Writing objectively about AA will always unleash a firestorm of outrage from the zealots who can’t tolerate even the smallest dose of reality.

That has, of course, been the case with Gabrielle Glaser’s book, Her Best Kept Secret, and the following e-mail is a sample of 12 Step cult’s irrational clamoring.
“As a long time member of Alcoholics Anonymous I am outraged by your book. If you are not an alcoholic ( I suspect you are. Why else would you write a book about AA?) then how can you possibly understand the disease, and the only known cure The program of Alcoholics Anonymous. Clearly you have a problem with alcohol and are unwilling to accept your powerlessness over this. I empathize with you and those who have suffered because of your ignorance. This is a fatal disease that has killed many of my friends. I only hope that you get the much needed help you deserve. We the loyal members of AA will welcome you when you decide you want a better life.

Sincerely ,

A grateful member of AA”

Now let’s deconstruct a bit:

  • You don’t need to be an alcoholic to write about AA any more than you need to be an arsonist to write about house fires;
  • If only an alcoholic can understand the “disease” (which doesn’t even exist) then what’s that say about anyone, physicians, therapists, scientists, engineers, etc. – who research or treat anything? This is actually AA’s biggest myth and members “in recovery” are usually the least qualified to help since they themselves have failed to recover;
  • AA is not the “only known cure” – it isn’t even in the top 30 approaches;
  • No one is “powerless” over their misuse or over use of alcohol – if that were true then even AA wouldn’t work;
  • The ignorance, and malice, of AA members has killed far more people than any book’s truth has;
  • Ms. Glaser certainly doesn’t qualify as a problem drinker (yes, I am qualified to make that assessment) and would certainly know better than to go to the self-destructive embrace of AA if she did.

So what’s really going on here?

Once again a “true believer” is so outraged that someone has pointed out that the “Emperor’s New Clothes” are a sham and fraud, that they must hasten to kill, or at least defame, the messenger.

Happily, the times have changed a bit over the past few years and people are beginning to recognize, as the courts now do, that AA is nothing more than a weird religious cult with all of the trappings, myths, warped theology, and mindless members that can be found in any pseudo-science gathering.

Yes, AA works for a tiny percentage of those who stagger into it – but most of us have had the good sense to stagger right back out and get real help or figure it out for ourselves.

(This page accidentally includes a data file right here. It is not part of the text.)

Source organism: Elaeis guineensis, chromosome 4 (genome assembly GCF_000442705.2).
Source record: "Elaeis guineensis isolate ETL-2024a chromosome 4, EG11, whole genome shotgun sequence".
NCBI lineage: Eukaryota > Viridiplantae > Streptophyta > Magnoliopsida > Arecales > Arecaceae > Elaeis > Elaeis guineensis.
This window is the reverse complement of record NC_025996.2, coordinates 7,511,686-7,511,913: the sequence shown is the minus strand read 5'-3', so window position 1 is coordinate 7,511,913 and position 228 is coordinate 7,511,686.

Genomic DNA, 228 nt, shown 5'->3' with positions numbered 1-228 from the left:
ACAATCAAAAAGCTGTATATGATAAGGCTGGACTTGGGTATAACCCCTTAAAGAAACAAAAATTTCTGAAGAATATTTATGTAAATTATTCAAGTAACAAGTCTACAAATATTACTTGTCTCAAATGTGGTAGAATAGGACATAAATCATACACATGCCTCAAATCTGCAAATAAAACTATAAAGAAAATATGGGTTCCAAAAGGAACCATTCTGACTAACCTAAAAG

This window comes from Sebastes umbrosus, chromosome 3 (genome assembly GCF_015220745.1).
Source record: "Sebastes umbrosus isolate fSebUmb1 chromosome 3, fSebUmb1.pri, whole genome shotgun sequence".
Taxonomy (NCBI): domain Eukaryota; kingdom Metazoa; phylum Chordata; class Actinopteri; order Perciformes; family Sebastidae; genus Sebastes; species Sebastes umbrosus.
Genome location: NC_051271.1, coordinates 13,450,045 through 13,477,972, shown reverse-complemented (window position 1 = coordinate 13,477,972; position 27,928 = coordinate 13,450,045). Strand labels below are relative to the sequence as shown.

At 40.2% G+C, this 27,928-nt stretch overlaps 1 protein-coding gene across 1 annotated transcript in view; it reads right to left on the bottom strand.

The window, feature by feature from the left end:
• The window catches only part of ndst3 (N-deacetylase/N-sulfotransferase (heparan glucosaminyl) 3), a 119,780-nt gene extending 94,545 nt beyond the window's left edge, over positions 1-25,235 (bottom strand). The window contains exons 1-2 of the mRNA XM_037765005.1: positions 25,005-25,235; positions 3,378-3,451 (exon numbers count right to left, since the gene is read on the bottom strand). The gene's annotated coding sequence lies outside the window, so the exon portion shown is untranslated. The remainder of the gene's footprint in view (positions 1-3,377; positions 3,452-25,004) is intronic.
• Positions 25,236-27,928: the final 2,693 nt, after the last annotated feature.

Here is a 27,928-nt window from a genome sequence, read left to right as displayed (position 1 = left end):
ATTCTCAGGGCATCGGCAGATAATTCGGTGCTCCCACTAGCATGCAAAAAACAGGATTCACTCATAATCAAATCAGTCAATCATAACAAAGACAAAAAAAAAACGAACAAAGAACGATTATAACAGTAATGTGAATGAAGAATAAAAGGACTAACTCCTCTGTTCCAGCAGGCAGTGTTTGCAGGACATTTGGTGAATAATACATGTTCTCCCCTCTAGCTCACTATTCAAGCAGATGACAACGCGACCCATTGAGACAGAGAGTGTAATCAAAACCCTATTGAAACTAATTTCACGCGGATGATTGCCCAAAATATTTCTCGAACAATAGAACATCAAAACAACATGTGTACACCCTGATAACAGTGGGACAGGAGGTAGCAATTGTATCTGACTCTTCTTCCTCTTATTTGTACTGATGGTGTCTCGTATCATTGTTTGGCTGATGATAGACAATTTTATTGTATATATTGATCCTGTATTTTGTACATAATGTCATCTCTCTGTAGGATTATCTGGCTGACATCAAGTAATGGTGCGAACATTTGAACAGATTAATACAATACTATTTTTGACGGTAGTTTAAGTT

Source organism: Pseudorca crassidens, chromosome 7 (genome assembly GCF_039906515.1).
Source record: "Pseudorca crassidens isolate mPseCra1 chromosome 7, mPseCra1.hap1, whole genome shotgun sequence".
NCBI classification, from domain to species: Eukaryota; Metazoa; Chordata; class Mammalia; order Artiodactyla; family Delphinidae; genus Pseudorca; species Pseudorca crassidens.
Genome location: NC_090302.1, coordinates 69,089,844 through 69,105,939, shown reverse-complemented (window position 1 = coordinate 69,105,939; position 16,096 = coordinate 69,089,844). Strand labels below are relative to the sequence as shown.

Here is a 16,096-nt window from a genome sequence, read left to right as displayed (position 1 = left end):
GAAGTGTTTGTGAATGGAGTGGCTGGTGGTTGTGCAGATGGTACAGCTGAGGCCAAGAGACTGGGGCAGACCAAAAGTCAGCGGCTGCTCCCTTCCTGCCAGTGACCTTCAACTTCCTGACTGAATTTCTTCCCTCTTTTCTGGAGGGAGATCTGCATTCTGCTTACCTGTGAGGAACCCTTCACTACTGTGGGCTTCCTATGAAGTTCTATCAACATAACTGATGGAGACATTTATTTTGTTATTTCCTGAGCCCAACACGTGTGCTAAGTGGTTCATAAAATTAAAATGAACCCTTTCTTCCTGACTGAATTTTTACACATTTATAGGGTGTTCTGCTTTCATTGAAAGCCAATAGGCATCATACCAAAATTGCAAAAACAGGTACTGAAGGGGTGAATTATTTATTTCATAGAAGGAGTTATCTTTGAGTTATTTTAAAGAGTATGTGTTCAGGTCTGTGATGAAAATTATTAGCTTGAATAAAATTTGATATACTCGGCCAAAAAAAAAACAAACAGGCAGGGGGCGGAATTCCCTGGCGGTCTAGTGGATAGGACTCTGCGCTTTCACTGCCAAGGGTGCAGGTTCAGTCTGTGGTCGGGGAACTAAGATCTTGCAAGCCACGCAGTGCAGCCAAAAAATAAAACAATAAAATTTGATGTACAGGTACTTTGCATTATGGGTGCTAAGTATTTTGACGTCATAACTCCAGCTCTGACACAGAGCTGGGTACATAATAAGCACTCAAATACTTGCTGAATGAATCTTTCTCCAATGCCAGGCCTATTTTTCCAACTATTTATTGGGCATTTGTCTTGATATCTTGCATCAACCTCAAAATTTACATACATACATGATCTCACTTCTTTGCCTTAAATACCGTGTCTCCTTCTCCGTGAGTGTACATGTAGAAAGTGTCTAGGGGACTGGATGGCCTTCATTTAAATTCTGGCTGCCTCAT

Too bad Ms. “Grateful Member” will never have either the insight, or the ability, to outgrow AA and get a real life to replace her alcohol fueled existence. But that, like drinking, is her choice – though inflicting that choice on others isn’t, and shouldn’t be, within her power.

Okay, I Quit – Now What?

We often note that giving up alcohol is relatively easy – giving up the associated behavior patterns is not.

Remember, we didn’t end up abusing alcohol because we’re dumb or diseased. we arrived at this point because it works, until it doesn’t.

Alcohol provides fast effective short term relief to anxiety, boredom, loneliness, hormone imbalance, the decline of aging bodies, physical pain, and a myriad of other conditions and situations.

What’s not to like about that – especially since it’s relatively cheap, legal, available, and socially acceptable.

But eventually the price – physically, mentally, emotionally, personally, professionally – become too high and we quit, or try too.

But with the alcohol gone we’re stuck with finding other, and real, solutions to whatever we’ve been medicating.

The bad news is that all of the solutions take effort before the benefits set in.

The good news is that the effort adds up to actually having a life, not just putting in time waiting to die. That is, after all, what drinking or endless meetings amounts to – avoiding life with all of it’s attendant ups and downs, joys and sorrows, until death frees you from everything.

So, what’s the answer to “Now What?”

It’s “doing stuff” as the wise man said to the seeker. As opposed to death, or alcohol, which is “not doing stuff.”

So, let’s find out which things are worth doing, to you, and how those activities, associations, and opportunities, can relieve the anxiety, boredom, loneliness, and so on in ways that enhance you life.

Let’s move alcohol abuse into the “been there, done that” category and leave it, and any focus on it, behind. For good.